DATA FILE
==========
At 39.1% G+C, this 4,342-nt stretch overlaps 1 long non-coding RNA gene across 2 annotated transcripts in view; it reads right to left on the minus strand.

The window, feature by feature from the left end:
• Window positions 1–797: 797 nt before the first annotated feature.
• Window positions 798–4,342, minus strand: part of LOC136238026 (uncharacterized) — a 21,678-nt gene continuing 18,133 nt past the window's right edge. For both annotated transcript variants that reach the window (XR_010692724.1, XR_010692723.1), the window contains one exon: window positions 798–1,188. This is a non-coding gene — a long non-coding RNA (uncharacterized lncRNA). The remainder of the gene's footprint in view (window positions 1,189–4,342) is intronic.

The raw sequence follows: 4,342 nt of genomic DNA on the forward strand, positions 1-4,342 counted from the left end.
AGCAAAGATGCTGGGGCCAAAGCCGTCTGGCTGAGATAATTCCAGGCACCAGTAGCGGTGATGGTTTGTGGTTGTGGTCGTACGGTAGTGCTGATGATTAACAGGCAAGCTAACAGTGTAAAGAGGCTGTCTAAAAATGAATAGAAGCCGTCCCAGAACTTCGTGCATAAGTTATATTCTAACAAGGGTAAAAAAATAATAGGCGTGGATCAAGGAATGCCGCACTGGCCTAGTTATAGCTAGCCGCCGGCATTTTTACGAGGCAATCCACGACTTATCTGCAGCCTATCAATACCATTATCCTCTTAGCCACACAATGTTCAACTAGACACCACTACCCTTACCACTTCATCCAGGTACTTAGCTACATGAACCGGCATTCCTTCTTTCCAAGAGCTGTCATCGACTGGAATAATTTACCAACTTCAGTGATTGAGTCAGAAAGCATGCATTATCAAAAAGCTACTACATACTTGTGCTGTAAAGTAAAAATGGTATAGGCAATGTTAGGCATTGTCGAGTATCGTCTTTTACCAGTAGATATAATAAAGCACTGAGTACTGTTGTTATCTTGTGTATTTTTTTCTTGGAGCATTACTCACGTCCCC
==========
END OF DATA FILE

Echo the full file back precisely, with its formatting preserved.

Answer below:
At 39.1% G+C, this 4,342-nt stretch overlaps 1 long non-coding RNA gene across 2 annotated transcripts in view; it reads right to left on the minus strand.

The window, feature by feature from the left end:
• Window positions 1–797: 797 nt before the first annotated feature.
• Window positions 798–4,342, minus strand: part of LOC136238026 (uncharacterized) — a 21,678-nt gene continuing 18,133 nt past the window's right edge. For both annotated transcript variants that reach the window (XR_010692724.1, XR_010692723.1), the window contains one exon: window positions 798–1,188. This is a non-coding gene — a long non-coding RNA (uncharacterized lncRNA). The remainder of the gene's footprint in view (window positions 1,189–4,342) is intronic.

The raw sequence follows: 4,342 nt of genomic DNA on the forward strand, positions 1-4,342 counted from the left end.
AGCAAAGATGCTGGGGCCAAAGCCGTCTGGCTGAGATAATTCCAGGCACCAGTAGCGGTGATGGTTTGTGGTTGTGGTCGTACGGTAGTGCTGATGATTAACAGGCAAGCTAACAGTGTAAAGAGGCTGTCTAAAAATGAATAGAAGCCGTCCCAGAACTTCGTGCATAAGTTATATTCTAACAAGGGTAAAAAAATAATAGGCGTGGATCAAGGAATGCCGCACTGGCCTAGTTATAGCTAGCCGCCGGCATTTTTACGAGGCAATCCACGACTTATCTGCAGCCTATCAATACCATTATCCTCTTAGCCACACAATGTTCAACTAGACACCACTACCCTTACCACTTCATCCAGGTACTTAGCTACATGAACCGGCATTCCTTCTTTCCAAGAGCTGTCATCGACTGGAATAATTTACCAACTTCAGTGATTGAGTCAGAAAGCATGCATTATCAAAAAGCTACTACATACTTGTGCTGTAAAGTAAAAATGGTATAGGCAATGTTAGGCATTGTCGAGTATCGTCTTTTACCAGTAGATATAATAAAGCACTGAGTACTGTTGTTATCTTGTGTATTTTTTTCTTGGAGCATTACTCACGTCCCC